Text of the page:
2.3. Data Collection

Cognitive testing was used to assess the ways in which the participants understood the items, recalled information and events, made decisions concerning their children’s QOL, and provided responses to researchers [8] [9] [10] [11]. We used this method to improve the clarity, content validity, and semantic equivalence of the translated questionnaire and to prevent future response errors.

We employed three types of cognitive interviewing techniques: the think-aloud technique, probing questions, and debriefing [12] [13]. For the concurrent, unguided, think-aloud technique, participants were asked first to complete the PedsQLTM Infant Scales, while speaking aloud about what came to their mind in the process and what they thought each question meant. They had to answer each item using a five-point Likert response scale (0 = never [a problem]; 1 = almost never; 2 = sometimes; 3 = often; and 4 = almost always), and any difficulties their infant experienced over the past month. They were also asked how they reached each final answer in the questionnaire. After answering all the questions, participants were asked to provide their overall impressions of the questionnaire. All interviews were conducted in a private room by the research team members. Interview data were digitally recorded and transcribed verbatim. Participants received a 1000-yen bookstore gift card ($10 approximately) as a token of appreciation.

2.4. Data Analysis

The transcripts were analyzed focusing on parents’ cognitive processes in making judgments on their children’s QOL, using the four stages proposed by Tourangeau [8]: question interpretation, memory retrieval, judgment formation, and response editing (Table 1). The interpretation stage was classified for all the items of each of the subscales by either 1) the participants comprehended the meaning of the item correctly and applied it to their child, 2) comprehended with their own modified interpretation and not exactly what the item refers to, or 3) did not understand what the item means and could not apply it to their child. Memory retrieval was classified for all the items of each of the subscales by either 1) the participants could recall relevant information or 2) they could not recall information. The latter may be because the child was too young. Judgment formation was classified for all the items of each of the subscales by either 1) making a cognitive judgment using relevant information, 2) making a judgment with modified interpretation of the items, or 3) judging that there is “no problem” because there is no evidence of a problem. Response editing was not analyzed because our aim was not to validate the PedsQLTM scale itself. The study protocol was reviewed and approved by the IRB of the University of Tokyo. The informed consent was obtained in writing with the ethical statements provided by Institutional Review Board in accordance with the Declaration of Helsinki.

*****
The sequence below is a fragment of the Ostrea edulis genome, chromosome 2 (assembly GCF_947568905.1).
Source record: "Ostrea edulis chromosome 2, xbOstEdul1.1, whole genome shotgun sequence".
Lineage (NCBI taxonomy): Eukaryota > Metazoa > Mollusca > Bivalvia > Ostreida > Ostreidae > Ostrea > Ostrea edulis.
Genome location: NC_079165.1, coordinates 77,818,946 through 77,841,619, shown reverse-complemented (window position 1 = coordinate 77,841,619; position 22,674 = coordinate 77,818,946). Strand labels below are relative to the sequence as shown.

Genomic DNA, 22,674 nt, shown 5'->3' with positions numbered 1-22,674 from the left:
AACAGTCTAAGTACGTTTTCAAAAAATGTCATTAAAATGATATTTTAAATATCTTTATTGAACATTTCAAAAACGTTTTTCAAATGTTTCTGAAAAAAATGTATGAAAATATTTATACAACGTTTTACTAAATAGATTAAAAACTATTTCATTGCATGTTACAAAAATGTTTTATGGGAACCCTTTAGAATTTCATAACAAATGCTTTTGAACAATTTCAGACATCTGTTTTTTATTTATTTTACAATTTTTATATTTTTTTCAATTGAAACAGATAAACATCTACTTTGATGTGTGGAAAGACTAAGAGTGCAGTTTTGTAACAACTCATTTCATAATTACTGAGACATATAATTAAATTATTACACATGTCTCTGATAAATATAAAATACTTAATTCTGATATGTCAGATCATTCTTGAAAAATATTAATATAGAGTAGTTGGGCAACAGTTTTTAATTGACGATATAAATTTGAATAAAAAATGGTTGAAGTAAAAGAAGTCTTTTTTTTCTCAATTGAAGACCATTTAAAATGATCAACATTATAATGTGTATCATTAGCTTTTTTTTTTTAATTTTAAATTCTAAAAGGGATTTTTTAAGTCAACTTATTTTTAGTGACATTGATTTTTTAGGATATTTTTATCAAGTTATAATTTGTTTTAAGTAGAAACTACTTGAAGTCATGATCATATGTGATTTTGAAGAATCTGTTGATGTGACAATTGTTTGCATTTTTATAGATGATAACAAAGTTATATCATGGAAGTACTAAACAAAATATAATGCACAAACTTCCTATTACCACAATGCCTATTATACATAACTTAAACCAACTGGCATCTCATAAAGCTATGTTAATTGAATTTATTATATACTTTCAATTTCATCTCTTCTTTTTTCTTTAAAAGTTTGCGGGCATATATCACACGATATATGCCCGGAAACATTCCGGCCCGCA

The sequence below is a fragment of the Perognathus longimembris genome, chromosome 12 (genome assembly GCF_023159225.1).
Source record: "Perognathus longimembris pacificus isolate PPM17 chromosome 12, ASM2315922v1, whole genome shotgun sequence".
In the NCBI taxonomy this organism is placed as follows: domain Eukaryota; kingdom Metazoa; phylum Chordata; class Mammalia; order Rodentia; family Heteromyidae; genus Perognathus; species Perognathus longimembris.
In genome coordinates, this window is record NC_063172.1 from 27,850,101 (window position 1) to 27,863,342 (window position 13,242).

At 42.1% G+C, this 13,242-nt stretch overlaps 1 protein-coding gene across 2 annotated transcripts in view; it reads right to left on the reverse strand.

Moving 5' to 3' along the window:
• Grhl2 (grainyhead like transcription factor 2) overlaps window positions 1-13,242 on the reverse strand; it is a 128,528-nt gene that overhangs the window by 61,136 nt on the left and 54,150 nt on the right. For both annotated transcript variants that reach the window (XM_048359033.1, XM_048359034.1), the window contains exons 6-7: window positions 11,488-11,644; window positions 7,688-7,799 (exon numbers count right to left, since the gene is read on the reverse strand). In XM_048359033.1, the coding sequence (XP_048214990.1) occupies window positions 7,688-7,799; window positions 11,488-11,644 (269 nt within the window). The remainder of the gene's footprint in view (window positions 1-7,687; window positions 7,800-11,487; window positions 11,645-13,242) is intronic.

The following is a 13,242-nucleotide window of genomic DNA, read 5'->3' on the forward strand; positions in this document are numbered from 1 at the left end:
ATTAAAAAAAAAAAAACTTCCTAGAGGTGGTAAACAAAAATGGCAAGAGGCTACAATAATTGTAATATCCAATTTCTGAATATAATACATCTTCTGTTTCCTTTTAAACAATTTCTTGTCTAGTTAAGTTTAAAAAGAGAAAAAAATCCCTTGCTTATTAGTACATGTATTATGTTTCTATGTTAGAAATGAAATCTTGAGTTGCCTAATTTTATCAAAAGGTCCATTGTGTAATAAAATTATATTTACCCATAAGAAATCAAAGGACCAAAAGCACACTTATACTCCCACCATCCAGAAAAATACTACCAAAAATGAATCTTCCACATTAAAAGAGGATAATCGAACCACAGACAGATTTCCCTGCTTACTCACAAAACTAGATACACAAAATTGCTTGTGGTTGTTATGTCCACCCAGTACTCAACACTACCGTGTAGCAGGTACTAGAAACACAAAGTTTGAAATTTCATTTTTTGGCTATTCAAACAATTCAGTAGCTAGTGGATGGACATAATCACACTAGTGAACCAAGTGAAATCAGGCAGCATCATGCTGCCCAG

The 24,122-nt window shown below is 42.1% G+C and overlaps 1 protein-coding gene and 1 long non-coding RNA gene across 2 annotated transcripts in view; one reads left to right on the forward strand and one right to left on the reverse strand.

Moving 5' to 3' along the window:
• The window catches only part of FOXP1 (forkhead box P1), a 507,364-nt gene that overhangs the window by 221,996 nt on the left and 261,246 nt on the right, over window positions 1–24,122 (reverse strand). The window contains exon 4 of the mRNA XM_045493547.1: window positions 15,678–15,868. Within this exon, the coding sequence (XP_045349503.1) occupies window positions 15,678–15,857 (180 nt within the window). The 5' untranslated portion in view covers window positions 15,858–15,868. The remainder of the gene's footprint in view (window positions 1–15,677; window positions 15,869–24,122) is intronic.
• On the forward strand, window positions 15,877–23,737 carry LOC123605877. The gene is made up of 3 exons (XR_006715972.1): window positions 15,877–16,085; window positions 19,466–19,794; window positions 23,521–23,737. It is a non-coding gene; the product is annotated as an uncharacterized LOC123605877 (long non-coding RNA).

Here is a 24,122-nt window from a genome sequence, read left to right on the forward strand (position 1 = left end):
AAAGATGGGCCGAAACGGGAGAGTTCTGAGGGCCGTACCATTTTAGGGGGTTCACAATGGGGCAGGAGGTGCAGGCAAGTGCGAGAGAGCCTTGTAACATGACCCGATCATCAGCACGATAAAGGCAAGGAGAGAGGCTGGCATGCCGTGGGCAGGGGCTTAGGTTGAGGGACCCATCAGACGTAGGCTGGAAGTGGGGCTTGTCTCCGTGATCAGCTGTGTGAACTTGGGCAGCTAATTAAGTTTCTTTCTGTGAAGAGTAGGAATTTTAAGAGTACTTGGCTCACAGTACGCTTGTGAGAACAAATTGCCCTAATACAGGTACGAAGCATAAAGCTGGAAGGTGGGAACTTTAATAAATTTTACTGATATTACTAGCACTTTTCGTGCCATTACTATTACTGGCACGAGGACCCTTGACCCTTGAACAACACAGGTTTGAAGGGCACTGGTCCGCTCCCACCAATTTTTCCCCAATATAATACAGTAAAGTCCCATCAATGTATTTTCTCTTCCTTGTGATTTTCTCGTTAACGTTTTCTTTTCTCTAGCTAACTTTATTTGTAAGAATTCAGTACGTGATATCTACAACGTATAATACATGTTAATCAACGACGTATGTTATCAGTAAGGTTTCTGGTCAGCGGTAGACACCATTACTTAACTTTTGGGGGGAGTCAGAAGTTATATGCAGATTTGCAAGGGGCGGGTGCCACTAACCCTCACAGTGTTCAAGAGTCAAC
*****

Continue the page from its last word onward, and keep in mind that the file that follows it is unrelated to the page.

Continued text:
3. Results

3.1. Participants’ Characteristics (Table 2)

Participants were seven mothers and three fathers. Participants’ infants were aged younger than 5 months (#4, #5, #6, and #8), 5 - 10 months (#3 and #7), or ≥15 months (#1, #2, #9, and #10). No infant had any health problems. It took parents 6 - 24 minutes to complete the questionnaire with the think-aloud protocol. After answering the scales, participants were interviewed with probing questions. It took 46 - 100 minutes to complete the whole interview. One parent

Table 1. The four stages used to analyze the transcribed data.

Table 2. Participants’ demographics (N = 10).

took 100 minutes for the interview because she had multiple children and she responded to each item concerning for each of her children. When asked whether they preferred a self-administered questionnaire or an interview for responding about their children’s HRQOL, most participants preferred a self-administered questionnaire; although, many who came up with queries during questionnaire commented that an in-person interview mode would be helpful.

3.2. Parents’ Responses to Each of the Subscales of the PedsQLTM

All participants were confused when the items were asked. Those with infants younger than five-months-old had no idea how to even approach certain items; for example, whether their infant could experience “being sick to his/her stomach” or “feeling tired”. They often said that their judgment regarding their infants’ QOL may be too subjective and that others might have judged/answered differently. The following results were described according to five scales 1) physical functioning, 2) physical symptoms, 3) emotional functioning, 4) social functioning, and 5) cognitive functioning (Table 3). Within these scales, participants’ narratives were divided into three stages—interpretation, memory retrieval, and judgement. The N values in Table 3 represent responses to items. For example, Physical Functioning consisted of 6 items for those aged 1 - 12 months and 9 items for those aged 13 - 24 months, that means, 6 × 6 + 9 × 4 = 72 responses. These N values give us percentages for the levels of interpretation, memory retrieval, and judgment among the subscales as shared in the following paragraphs.

3.2.1. Physical Functioning (e.g. Feeling Tired, Difficulty Walking, etc.)

There were six items for infants aged 1 - 12 months and nine items for infants aged 13 - 24 months. When the question was difficult to comprehend, usually

Table 3. Response rate to each of the subscales of the PedsQLTM.

because infants were too young, participants interpreted with modified comprehension (11%). For example, concerning difficulty participating in active play, one parent said, “Well,that is hard to decide.I am not sure whether not being able to join in a play with other children would be a problem for the child because he is too young.I guess it is too early for him to feel that [is]a problem (#2).”